The nature of the AI competition is such that it requires binarization: If you are allied with one side, it will be hard to ally with the rival, goes the argument. Unlike land, production equipment, or other materials, data is an intangible resource that can be shared with multiple parties. This means your competitive advantage can be replicated by adversaries – and more. If data is viewed as a raw material, and patterns extracted from data as finished products, one does not know how the data raw material can be used by an adversary. An adversary can use data better than we can, or for purposes that we have not yet considered. The net effect is that raw data can lead to unanticipated power multiplier effect of a rival. That is why the first phase of GDC is turning out to be about protectionism of the data raw material. This also implies that we will observe exclusive relationships in technological alliances. The GPC launched by GDC requires binarization.

Trends and Concluding Thoughts:

In both India and Pakistan, traditionalists envision their countries maintaining deeper relationships with a diverse set of players and strategic rivals – a play-both-parties paradigm that may have worked in the last three decades. That mindset, we believe, is too idealistic for GDC. In India, such idealism envisions aligning with both Russia and U.S. In Pakistan, many policy makers and strategists, especially Western-trained professionals, would like to see a balanced relationship with China and the U.S. But in both cases, GDC will dictate greater binarization. The national security risk for U.S in architecting deep strategic technological relationship with a country will be directly proportional to the diversity of strategic relationships pursued by that nation.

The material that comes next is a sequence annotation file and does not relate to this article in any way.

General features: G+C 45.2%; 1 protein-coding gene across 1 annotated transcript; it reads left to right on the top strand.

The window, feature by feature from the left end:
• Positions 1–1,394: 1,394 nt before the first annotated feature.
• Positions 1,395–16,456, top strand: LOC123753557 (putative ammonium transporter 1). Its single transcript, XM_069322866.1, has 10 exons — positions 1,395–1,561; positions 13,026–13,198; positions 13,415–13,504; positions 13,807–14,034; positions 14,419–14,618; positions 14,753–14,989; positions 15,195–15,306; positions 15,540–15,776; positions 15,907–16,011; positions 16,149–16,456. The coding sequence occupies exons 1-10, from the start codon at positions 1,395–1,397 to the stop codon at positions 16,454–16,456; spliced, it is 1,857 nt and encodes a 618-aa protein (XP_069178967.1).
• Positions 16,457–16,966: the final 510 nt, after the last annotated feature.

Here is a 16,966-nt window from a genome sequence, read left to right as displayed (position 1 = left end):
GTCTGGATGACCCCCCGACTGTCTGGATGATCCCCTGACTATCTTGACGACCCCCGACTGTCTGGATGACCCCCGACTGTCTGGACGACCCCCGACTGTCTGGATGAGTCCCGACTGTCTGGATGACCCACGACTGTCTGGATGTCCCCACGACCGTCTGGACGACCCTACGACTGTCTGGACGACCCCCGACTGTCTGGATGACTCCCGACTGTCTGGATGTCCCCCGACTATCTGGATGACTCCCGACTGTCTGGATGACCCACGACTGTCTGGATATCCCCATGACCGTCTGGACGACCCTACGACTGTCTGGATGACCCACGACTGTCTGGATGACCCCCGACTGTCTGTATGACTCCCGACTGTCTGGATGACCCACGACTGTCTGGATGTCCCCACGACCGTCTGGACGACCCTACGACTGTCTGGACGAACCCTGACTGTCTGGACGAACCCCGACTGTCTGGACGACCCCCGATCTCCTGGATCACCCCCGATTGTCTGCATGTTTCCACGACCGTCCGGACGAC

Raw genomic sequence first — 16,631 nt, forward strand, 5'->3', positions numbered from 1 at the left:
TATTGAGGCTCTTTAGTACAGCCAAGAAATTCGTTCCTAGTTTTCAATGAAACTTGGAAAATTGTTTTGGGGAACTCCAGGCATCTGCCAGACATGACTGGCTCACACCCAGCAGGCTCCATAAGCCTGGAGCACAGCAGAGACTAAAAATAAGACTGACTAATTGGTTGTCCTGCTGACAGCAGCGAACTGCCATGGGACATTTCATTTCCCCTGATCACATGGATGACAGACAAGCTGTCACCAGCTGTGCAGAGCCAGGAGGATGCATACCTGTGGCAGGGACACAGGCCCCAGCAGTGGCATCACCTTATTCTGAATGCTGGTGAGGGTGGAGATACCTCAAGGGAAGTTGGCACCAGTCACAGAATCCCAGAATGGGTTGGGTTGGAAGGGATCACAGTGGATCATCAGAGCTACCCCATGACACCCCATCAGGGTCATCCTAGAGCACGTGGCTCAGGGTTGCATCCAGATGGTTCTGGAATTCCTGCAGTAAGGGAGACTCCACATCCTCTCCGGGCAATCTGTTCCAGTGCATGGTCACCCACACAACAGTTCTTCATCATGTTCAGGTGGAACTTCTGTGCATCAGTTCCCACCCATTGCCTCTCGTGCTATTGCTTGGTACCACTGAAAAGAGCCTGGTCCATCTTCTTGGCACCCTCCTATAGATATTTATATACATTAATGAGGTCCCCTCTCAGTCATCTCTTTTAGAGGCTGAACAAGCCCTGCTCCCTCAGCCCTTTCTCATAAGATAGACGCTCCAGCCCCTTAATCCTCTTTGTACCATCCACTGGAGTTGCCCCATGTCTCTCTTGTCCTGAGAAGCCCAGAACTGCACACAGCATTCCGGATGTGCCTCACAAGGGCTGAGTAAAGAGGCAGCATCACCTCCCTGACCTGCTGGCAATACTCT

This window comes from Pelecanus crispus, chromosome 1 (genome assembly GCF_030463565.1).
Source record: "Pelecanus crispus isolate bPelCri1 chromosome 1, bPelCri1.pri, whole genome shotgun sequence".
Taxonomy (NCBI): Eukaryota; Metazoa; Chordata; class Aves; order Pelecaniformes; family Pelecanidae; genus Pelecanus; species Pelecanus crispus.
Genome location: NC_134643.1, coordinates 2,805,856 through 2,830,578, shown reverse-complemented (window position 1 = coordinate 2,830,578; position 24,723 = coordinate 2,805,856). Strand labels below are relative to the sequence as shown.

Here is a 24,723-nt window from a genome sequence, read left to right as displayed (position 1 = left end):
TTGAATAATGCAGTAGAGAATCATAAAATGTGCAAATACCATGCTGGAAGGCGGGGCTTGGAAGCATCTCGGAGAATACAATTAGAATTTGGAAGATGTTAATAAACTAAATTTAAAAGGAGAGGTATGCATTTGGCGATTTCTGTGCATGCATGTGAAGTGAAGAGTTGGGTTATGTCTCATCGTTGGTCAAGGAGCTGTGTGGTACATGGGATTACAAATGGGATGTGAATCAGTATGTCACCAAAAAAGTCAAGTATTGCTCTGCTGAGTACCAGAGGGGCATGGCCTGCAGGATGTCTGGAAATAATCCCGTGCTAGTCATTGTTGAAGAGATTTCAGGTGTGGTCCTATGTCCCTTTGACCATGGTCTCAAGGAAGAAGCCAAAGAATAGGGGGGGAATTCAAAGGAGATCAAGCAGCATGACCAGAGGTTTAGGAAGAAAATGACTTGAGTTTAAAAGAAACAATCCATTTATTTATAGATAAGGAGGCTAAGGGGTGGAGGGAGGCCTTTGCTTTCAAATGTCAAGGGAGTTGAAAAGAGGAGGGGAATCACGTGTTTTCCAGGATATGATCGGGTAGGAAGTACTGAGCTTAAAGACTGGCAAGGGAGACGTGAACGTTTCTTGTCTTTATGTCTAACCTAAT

In summary, the new era of GPC has been unleashed by GDC. As President Biden renews American leadership in science and technology, South Asia policy consideration will be central to drive value. The alliances will be deep but could tend to be exclusive. Such dynamics are already taking shape. With India blocking several Chinese firms and Pakistan bolstering stronger alliances with Chinese tech firms, we are already observing elements of strategic binarization. AI is the new game in town, and it is changing the rules rapidly. The U.S. policy towards South Asia could also be significantly impacted in the process while U.S. struggles to maintain and pursue both security and economic interests in the region.

Hassan Abbas is a Distinguished Professor of International Relations at NESA & Dr. Al Naqvi specializes in AI strategy. He is the CEO of the American Institute of Artificial Intelligence (AIAI) (https://www.americanai.com/al-naqvi-page/)

Read the Earlier Installments of the South Asia Series:

 

The views presented in this article are those of the speaker or author and do not necessarily represent the views of DoD or its components.